KDFC’s Alan Chapman has a lot to say about music, but can he say it in 60 seconds? That’s the Chapman Challenge. We ask a question and Alan has a minute to answer it.
Today’s question is from Lee in San Diego who writes, “I recently attended a concert where the violinist was playing a Stradivarius that was on loan. How does that work?”
Hit play below to listen to this week’s Chapman Challenge.
This answer calls for some musical accompaniment. Here’s Ray Chen playing a Stradivarius on loan.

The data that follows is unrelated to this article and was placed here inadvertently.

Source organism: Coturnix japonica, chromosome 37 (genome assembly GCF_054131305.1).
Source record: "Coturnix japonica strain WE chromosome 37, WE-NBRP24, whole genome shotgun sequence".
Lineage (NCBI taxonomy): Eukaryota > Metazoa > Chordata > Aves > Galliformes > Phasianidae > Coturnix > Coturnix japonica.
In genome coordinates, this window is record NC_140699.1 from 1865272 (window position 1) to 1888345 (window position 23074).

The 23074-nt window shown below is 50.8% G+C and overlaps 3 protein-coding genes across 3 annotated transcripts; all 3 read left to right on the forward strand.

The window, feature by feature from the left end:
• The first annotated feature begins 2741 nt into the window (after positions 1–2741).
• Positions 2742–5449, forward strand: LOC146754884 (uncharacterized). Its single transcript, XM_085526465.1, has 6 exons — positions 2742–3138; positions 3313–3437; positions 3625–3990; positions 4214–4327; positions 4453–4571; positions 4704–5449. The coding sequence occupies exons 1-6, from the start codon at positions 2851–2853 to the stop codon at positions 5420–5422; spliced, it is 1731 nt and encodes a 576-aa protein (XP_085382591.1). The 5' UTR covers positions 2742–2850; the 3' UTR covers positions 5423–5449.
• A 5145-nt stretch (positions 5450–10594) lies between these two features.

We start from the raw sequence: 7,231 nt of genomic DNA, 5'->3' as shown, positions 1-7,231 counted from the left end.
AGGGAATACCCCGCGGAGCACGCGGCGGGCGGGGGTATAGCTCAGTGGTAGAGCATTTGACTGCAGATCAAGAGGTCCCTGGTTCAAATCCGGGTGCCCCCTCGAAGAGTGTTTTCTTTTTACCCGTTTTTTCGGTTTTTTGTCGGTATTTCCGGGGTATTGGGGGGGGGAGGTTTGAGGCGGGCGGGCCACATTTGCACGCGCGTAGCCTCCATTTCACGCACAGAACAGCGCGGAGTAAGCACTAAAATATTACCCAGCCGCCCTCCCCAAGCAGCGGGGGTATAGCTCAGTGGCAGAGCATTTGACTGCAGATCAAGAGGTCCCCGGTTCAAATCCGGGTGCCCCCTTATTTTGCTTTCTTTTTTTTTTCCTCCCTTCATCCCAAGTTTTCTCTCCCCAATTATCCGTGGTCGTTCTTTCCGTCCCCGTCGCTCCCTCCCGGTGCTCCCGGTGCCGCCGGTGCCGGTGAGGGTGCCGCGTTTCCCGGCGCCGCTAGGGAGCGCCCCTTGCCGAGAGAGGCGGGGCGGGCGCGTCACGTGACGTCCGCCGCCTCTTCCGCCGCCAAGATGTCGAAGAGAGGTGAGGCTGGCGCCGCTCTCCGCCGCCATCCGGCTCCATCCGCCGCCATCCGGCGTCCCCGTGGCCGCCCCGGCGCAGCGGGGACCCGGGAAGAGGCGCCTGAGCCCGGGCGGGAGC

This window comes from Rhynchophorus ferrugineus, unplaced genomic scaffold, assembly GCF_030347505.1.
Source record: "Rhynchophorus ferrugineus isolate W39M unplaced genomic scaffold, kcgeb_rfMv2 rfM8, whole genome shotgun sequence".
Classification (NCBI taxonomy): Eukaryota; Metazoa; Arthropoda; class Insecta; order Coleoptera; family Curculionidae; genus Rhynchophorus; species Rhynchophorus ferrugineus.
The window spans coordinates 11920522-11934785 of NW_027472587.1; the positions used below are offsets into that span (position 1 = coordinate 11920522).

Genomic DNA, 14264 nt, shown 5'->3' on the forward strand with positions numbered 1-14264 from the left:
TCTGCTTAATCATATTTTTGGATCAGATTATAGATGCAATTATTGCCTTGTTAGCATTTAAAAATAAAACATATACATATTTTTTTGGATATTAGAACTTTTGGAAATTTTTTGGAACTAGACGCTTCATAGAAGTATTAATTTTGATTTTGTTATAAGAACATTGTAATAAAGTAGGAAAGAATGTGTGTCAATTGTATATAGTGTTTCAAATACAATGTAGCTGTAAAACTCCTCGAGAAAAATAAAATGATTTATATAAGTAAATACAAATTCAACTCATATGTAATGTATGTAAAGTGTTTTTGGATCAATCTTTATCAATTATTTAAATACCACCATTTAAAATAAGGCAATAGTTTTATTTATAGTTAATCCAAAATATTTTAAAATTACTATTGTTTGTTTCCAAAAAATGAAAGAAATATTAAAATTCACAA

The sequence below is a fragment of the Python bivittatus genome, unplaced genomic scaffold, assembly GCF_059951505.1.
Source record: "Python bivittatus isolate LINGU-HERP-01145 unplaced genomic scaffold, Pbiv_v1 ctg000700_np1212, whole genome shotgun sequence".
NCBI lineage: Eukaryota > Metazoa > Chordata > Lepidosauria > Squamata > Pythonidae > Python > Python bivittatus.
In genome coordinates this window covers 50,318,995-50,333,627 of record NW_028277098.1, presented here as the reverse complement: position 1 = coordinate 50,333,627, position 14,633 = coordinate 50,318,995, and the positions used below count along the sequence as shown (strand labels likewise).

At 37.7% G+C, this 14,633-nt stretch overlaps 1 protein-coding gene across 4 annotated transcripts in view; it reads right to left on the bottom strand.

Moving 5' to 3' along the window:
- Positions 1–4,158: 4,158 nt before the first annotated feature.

Given the rarity and desirability of Antonio Stradivari’s instruments, it was inevitable that prices would escalate greatly. In 2011 one of his violins sold for $16 million. Many are owned by foundations. Individuals who have the resources to buy them are not necessarily musicians, but they appreciate the fact that they should be played and heard. And many of these instruments are on loan for an indefinite period.
One organization that facilitates such loans is the Stradivari Society of Chicago, which acts as an intermediary between musicians and patrons. The list of artists they’ve helped reads like a who’s who of great violinists: Joshua Bell, Hilary Hahn, Gil Shaham, Midori, Sarah Chang, Philippe Quint, Augustin Hadelich, Maxim Vengerov, and more.